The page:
According to Art. 4 Para. 1 No. 56 CRR, the conversion factor is the “ratio between the currently unused amount of a commitment that could be drawn and would therefore be outstanding if it defaulted, and the currently unused amount of this commitment ". This legal definition is poorly worded because it contains the phrase "currently undrawn amount" twice. Rather, the formula for the conversion factor is :


The entire credit line is the unused credit line and the used credit line

Treatment of undrawn loan commitments

Original maturity Credit conversion factor (CCF)
with right of termination
Credit conversion factor (CCF)
with no right of termination
1 year 0% 20%
1 year 0% 50%

The amount of the CCF therefore depends on both the loan term and the right of termination. Partly drawn down loan commitments with a term of more than one year ( ) that do not have the right to terminate are taken into account to determine the default loan amount ( ) as follows:


The utilized part of the credit line is therefore taken into account at 100% and the unused part at 50% in the EaD. If there are termination rights, the CCF is 0% regardless of the term. While the conversion factor for balance sheet assets is always 100%, it can be between 0% and 100% for off-balance sheet transactions.

Millions and large loans

For the purposes of loans in the millions , section 19 (1) sentence 3 no. 13 KWG counts the not yet drawn loan commitments as notifiable loans. Unused loan commitments can only be offset against large loans at 50% of the loan amount ( Section 1 No. 6b GroMiKV ).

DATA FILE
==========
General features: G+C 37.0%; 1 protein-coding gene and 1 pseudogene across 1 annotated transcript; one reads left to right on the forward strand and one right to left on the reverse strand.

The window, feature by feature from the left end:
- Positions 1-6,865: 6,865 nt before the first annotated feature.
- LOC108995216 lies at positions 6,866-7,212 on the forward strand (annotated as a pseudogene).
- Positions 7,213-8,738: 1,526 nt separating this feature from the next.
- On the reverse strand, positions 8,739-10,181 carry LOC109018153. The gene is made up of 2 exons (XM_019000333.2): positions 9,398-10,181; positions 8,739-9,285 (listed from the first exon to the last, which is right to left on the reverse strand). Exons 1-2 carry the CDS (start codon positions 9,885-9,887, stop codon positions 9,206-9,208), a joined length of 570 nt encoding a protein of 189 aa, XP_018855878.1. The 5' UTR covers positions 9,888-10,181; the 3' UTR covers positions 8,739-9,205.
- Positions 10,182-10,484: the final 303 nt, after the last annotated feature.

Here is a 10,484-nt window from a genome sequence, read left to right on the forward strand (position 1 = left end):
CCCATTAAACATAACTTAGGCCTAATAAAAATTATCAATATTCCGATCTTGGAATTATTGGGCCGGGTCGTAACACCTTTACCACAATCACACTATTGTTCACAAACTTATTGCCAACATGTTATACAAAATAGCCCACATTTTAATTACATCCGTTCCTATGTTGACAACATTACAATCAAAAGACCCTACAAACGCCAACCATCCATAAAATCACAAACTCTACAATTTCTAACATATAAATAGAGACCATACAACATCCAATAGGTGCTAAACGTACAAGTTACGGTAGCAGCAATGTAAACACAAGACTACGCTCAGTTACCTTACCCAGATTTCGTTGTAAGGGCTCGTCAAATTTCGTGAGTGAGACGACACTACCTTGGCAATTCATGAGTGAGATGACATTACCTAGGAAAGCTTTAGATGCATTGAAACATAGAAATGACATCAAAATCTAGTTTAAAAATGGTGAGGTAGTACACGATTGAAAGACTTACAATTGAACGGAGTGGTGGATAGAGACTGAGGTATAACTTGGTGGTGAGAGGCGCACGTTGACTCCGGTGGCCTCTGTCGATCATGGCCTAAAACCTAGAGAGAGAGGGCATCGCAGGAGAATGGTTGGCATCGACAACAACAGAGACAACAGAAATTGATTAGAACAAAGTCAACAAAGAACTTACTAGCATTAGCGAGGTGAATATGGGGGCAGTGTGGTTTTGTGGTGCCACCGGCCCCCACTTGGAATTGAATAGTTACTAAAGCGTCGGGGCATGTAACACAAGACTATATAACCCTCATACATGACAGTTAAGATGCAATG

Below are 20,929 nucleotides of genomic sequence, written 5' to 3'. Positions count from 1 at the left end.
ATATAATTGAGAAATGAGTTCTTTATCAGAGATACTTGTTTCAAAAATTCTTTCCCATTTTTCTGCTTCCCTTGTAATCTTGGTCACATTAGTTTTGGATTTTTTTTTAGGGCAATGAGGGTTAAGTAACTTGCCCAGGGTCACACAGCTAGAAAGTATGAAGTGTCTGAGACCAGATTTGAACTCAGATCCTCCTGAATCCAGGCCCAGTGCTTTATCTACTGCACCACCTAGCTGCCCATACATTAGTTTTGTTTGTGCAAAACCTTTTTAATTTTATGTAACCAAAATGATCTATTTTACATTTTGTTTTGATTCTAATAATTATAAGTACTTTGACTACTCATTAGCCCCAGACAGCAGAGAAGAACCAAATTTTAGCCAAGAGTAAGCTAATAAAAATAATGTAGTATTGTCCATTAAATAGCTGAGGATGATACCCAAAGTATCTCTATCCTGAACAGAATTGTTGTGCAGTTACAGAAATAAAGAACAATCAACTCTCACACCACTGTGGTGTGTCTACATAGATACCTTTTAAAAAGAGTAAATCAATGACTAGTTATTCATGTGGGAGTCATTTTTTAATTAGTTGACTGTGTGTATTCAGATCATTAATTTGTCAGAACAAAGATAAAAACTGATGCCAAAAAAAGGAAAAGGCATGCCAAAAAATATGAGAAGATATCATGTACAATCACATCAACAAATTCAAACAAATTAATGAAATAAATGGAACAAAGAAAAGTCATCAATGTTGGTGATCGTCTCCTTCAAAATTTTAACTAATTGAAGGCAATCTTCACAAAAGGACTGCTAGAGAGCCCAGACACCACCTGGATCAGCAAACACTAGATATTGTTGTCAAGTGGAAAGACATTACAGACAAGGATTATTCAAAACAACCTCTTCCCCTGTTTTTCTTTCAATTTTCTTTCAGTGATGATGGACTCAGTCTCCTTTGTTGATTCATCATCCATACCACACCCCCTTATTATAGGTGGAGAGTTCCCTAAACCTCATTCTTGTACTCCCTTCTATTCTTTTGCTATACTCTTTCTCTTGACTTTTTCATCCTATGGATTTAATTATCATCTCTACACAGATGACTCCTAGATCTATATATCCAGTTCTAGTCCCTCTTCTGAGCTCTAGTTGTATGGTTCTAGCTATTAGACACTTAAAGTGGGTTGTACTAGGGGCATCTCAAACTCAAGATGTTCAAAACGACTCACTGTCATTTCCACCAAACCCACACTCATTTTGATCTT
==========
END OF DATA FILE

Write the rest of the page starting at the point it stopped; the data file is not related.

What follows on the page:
Loan approvals in banking practice

The typical case of a loan commitment is the undrawn credit line , such as individuals , a overdraft facility . Here, the bank provides the customer with a loan that the customer can call up immediately or at a later date as he or she chooses. In the case of real estate financing , the borrower receives a written credit approval (approval, credit notice) with the credit agreement , the acknowledgment of debt and the general terms and conditions from the credit institution after its creditworthiness and the lendability of the pledged property has been checked on the basis of the credit documents . The loan agreement contains a detailed description of the loan terms . Since the bank bears an interest rate risk here , it usually declares that it only feels bound to its offer for a certain period of time (14 days are usual). If the customer does not accept the offer within this period, the credit approval expires. This letter is an irrevocable loan approval because the bank customer can accept within the offer period. In the corporate customer sector , it is common for the company to agree a maximum amount of the loans to be drawn with the bank. This credit approval can be used in various forms of credit (e.g. as a current account credit , stand-by credit or letter of credit ).

During the subprime crisis that began in May 2007, many American special-purpose vehicles had to take advantage of the stand-by loans available to them in order to be able to continue servicing securitization papers in circulation such as collateralized debt obligations or collateralized bond obligations , or to be able to pay third-party creditors stay. This drove some of the originator banks to the verge of bankruptcy . Such loan commitments with guarantee rank ( IAS 37.23) only had to be shown as provisions in the bank balance sheet if a predominant probability (> 50%) of utilization was to be expected. However, since the stand-by lines of the originator were mostly not used by the special purpose vehicle until the start of the subprime crisis, no provisions had to be set up; the lines were only in the notes or the management report . That is still the law today.